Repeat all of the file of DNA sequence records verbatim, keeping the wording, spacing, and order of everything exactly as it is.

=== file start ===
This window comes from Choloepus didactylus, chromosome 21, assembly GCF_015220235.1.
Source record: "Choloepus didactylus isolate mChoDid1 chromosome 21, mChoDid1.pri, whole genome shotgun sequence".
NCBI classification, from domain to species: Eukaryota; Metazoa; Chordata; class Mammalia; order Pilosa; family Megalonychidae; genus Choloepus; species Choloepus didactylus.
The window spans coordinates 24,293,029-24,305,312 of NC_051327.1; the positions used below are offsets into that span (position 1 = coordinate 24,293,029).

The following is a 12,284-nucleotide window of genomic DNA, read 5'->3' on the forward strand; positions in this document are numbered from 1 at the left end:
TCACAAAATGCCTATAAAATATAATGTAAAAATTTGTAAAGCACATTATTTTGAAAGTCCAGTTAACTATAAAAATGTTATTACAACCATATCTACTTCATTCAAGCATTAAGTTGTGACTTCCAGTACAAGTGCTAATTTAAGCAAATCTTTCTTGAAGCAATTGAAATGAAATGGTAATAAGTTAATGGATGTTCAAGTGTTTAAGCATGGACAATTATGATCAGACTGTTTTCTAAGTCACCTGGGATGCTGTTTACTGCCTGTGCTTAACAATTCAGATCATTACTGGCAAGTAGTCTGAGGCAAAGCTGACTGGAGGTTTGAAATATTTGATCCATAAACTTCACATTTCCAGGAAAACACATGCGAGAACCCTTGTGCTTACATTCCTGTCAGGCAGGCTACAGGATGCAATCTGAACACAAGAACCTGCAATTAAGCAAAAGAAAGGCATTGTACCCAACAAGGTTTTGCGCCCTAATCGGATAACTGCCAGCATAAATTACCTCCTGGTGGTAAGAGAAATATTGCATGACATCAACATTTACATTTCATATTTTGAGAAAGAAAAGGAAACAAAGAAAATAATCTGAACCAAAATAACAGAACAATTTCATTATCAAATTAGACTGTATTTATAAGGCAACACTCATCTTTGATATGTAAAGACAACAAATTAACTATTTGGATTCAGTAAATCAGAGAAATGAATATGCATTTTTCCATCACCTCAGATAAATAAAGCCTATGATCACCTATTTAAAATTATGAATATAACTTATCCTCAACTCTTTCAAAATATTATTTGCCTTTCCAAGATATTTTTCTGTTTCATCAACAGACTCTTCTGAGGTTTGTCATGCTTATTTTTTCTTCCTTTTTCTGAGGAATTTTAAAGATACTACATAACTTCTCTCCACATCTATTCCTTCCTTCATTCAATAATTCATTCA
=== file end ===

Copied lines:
This window comes from Choloepus didactylus, chromosome 21, assembly GCF_015220235.1.
Source record: "Choloepus didactylus isolate mChoDid1 chromosome 21, mChoDid1.pri, whole genome shotgun sequence".
NCBI classification, from domain to species: Eukaryota; Metazoa; Chordata; class Mammalia; order Pilosa; family Megalonychidae; genus Choloepus; species Choloepus didactylus.
The window spans coordinates 24,293,029-24,305,312 of NC_051327.1; the positions used below are offsets into that span (position 1 = coordinate 24,293,029).

The following is a 12,284-nucleotide window of genomic DNA, read 5'->3' on the forward strand; positions in this document are numbered from 1 at the left end:
TCACAAAATGCCTATAAAATATAATGTAAAAATTTGTAAAGCACATTATTTTGAAAGTCCAGTTAACTATAAAAATGTTATTACAACCATATCTACTTCATTCAAGCATTAAGTTGTGACTTCCAGTACAAGTGCTAATTTAAGCAAATCTTTCTTGAAGCAATTGAAATGAAATGGTAATAAGTTAATGGATGTTCAAGTGTTTAAGCATGGACAATTATGATCAGACTGTTTTCTAAGTCACCTGGGATGCTGTTTACTGCCTGTGCTTAACAATTCAGATCATTACTGGCAAGTAGTCTGAGGCAAAGCTGACTGGAGGTTTGAAATATTTGATCCATAAACTTCACATTTCCAGGAAAACACATGCGAGAACCCTTGTGCTTACATTCCTGTCAGGCAGGCTACAGGATGCAATCTGAACACAAGAACCTGCAATTAAGCAAAAGAAAGGCATTGTACCCAACAAGGTTTTGCGCCCTAATCGGATAACTGCCAGCATAAATTACCTCCTGGTGGTAAGAGAAATATTGCATGACATCAACATTTACATTTCATATTTTGAGAAAGAAAAGGAAACAAAGAAAATAATCTGAACCAAAATAACAGAACAATTTCATTATCAAATTAGACTGTATTTATAAGGCAACACTCATCTTTGATATGTAAAGACAACAAATTAACTATTTGGATTCAGTAAATCAGAGAAATGAATATGCATTTTTCCATCACCTCAGATAAATAAAGCCTATGATCACCTATTTAAAATTATGAATATAACTTATCCTCAACTCTTTCAAAATATTATTTGCCTTTCCAAGATATTTTTCTGTTTCATCAACAGACTCTTCTGAGGTTTGTCATGCTTATTTTTTCTTCCTTTTTCTGAGGAATTTTAAAGATACTACATAACTTCTCTCCACATCTATTCCTTCCTTCATTCAATAATTCATTCA